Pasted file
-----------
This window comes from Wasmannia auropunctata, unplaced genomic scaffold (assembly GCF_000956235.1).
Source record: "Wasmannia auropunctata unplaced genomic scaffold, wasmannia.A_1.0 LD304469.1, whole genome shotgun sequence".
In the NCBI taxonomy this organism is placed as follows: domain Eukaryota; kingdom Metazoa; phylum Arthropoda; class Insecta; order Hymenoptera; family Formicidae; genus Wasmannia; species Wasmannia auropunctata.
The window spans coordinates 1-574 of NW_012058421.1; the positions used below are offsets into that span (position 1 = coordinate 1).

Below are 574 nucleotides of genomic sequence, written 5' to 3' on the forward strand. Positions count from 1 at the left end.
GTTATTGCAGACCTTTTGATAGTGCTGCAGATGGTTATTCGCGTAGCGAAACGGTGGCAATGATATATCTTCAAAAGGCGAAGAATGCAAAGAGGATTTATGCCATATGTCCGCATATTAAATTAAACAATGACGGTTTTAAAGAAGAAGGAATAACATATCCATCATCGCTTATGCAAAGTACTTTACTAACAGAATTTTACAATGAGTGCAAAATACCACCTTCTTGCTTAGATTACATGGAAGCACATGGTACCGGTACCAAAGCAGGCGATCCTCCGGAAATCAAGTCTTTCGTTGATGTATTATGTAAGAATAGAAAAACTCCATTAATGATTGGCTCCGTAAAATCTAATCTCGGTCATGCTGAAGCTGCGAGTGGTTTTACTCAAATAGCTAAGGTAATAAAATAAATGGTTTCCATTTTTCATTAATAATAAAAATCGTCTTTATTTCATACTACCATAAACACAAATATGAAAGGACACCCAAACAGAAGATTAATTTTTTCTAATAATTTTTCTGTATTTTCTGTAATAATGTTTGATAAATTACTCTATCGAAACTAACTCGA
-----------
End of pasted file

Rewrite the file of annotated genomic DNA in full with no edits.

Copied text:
This window comes from Wasmannia auropunctata, unplaced genomic scaffold (assembly GCF_000956235.1).
Source record: "Wasmannia auropunctata unplaced genomic scaffold, wasmannia.A_1.0 LD304469.1, whole genome shotgun sequence".
In the NCBI taxonomy this organism is placed as follows: domain Eukaryota; kingdom Metazoa; phylum Arthropoda; class Insecta; order Hymenoptera; family Formicidae; genus Wasmannia; species Wasmannia auropunctata.
The window spans coordinates 1-574 of NW_012058421.1; the positions used below are offsets into that span (position 1 = coordinate 1).

Below are 574 nucleotides of genomic sequence, written 5' to 3' on the forward strand. Positions count from 1 at the left end.
GTTATTGCAGACCTTTTGATAGTGCTGCAGATGGTTATTCGCGTAGCGAAACGGTGGCAATGATATATCTTCAAAAGGCGAAGAATGCAAAGAGGATTTATGCCATATGTCCGCATATTAAATTAAACAATGACGGTTTTAAAGAAGAAGGAATAACATATCCATCATCGCTTATGCAAAGTACTTTACTAACAGAATTTTACAATGAGTGCAAAATACCACCTTCTTGCTTAGATTACATGGAAGCACATGGTACCGGTACCAAAGCAGGCGATCCTCCGGAAATCAAGTCTTTCGTTGATGTATTATGTAAGAATAGAAAAACTCCATTAATGATTGGCTCCGTAAAATCTAATCTCGGTCATGCTGAAGCTGCGAGTGGTTTTACTCAAATAGCTAAGGTAATAAAATAAATGGTTTCCATTTTTCATTAATAATAAAAATCGTCTTTATTTCATACTACCATAAACACAAATATGAAAGGACACCCAAACAGAAGATTAATTTTTTCTAATAATTTTTCTGTATTTTCTGTAATAATGTTTGATAAATTACTCTATCGAAACTAACTCGA